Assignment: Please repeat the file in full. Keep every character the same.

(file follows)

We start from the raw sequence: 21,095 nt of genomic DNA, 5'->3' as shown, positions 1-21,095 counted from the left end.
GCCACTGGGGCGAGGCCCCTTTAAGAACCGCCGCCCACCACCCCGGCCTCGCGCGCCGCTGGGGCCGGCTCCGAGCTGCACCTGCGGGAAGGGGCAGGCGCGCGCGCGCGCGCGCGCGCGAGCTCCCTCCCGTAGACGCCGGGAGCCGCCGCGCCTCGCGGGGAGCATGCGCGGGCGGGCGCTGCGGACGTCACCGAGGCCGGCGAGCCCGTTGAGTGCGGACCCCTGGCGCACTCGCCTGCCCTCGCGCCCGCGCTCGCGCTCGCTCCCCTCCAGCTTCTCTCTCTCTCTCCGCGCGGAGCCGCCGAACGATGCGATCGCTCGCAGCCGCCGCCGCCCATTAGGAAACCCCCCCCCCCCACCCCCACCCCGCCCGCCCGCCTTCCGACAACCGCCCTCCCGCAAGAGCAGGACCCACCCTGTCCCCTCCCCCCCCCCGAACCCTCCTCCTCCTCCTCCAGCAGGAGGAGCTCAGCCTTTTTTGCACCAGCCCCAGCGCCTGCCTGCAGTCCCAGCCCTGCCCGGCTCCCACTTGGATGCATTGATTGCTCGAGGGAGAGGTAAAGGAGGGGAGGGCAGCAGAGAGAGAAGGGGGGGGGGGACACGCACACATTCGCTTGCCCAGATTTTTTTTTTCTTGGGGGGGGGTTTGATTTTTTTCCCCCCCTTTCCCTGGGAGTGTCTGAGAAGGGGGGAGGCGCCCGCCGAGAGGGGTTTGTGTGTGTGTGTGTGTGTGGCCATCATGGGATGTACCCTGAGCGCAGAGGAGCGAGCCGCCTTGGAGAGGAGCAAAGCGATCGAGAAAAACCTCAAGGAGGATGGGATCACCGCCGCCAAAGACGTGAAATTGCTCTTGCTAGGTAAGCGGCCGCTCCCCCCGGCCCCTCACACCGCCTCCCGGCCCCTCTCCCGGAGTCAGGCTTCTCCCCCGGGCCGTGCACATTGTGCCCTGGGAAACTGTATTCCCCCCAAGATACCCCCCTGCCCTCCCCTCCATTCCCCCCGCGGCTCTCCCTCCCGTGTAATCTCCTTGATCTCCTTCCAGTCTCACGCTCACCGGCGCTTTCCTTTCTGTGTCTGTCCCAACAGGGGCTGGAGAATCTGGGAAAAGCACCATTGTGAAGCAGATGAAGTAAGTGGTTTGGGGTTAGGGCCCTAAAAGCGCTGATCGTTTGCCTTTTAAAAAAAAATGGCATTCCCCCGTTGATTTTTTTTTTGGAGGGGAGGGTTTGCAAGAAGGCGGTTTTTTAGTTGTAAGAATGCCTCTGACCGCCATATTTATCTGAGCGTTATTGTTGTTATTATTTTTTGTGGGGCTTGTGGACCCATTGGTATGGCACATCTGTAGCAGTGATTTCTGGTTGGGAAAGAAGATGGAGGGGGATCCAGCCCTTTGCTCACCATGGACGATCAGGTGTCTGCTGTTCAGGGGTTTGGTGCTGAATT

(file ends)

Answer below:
We start from the raw sequence: 21,095 nt of genomic DNA, 5'->3' as shown, positions 1-21,095 counted from the left end.
GCCACTGGGGCGAGGCCCCTTTAAGAACCGCCGCCCACCACCCCGGCCTCGCGCGCCGCTGGGGCCGGCTCCGAGCTGCACCTGCGGGAAGGGGCAGGCGCGCGCGCGCGCGCGCGCGCGAGCTCCCTCCCGTAGACGCCGGGAGCCGCCGCGCCTCGCGGGGAGCATGCGCGGGCGGGCGCTGCGGACGTCACCGAGGCCGGCGAGCCCGTTGAGTGCGGACCCCTGGCGCACTCGCCTGCCCTCGCGCCCGCGCTCGCGCTCGCTCCCCTCCAGCTTCTCTCTCTCTCTCCGCGCGGAGCCGCCGAACGATGCGATCGCTCGCAGCCGCCGCCGCCCATTAGGAAACCCCCCCCCCCCACCCCCACCCCGCCCGCCCGCCTTCCGACAACCGCCCTCCCGCAAGAGCAGGACCCACCCTGTCCCCTCCCCCCCCCCGAACCCTCCTCCTCCTCCTCCAGCAGGAGGAGCTCAGCCTTTTTTGCACCAGCCCCAGCGCCTGCCTGCAGTCCCAGCCCTGCCCGGCTCCCACTTGGATGCATTGATTGCTCGAGGGAGAGGTAAAGGAGGGGAGGGCAGCAGAGAGAGAAGGGGGGGGGGGACACGCACACATTCGCTTGCCCAGATTTTTTTTTTCTTGGGGGGGGGTTTGATTTTTTTCCCCCCCTTTCCCTGGGAGTGTCTGAGAAGGGGGGAGGCGCCCGCCGAGAGGGGTTTGTGTGTGTGTGTGTGTGTGGCCATCATGGGATGTACCCTGAGCGCAGAGGAGCGAGCCGCCTTGGAGAGGAGCAAAGCGATCGAGAAAAACCTCAAGGAGGATGGGATCACCGCCGCCAAAGACGTGAAATTGCTCTTGCTAGGTAAGCGGCCGCTCCCCCCGGCCCCTCACACCGCCTCCCGGCCCCTCTCCCGGAGTCAGGCTTCTCCCCCGGGCCGTGCACATTGTGCCCTGGGAAACTGTATTCCCCCCAAGATACCCCCCTGCCCTCCCCTCCATTCCCCCCGCGGCTCTCCCTCCCGTGTAATCTCCTTGATCTCCTTCCAGTCTCACGCTCACCGGCGCTTTCCTTTCTGTGTCTGTCCCAACAGGGGCTGGAGAATCTGGGAAAAGCACCATTGTGAAGCAGATGAAGTAAGTGGTTTGGGGTTAGGGCCCTAAAAGCGCTGATCGTTTGCCTTTTAAAAAAAAATGGCATTCCCCCGTTGATTTTTTTTTTGGAGGGGAGGGTTTGCAAGAAGGCGGTTTTTTAGTTGTAAGAATGCCTCTGACCGCCATATTTATCTGAGCGTTATTGTTGTTATTATTTTTTGTGGGGCTTGTGGACCCATTGGTATGGCACATCTGTAGCAGTGATTTCTGGTTGGGAAAGAAGATGGAGGGGGATCCAGCCCTTTGCTCACCATGGACGATCAGGTGTCTGCTGTTCAGGGGTTTGGTGCTGAATT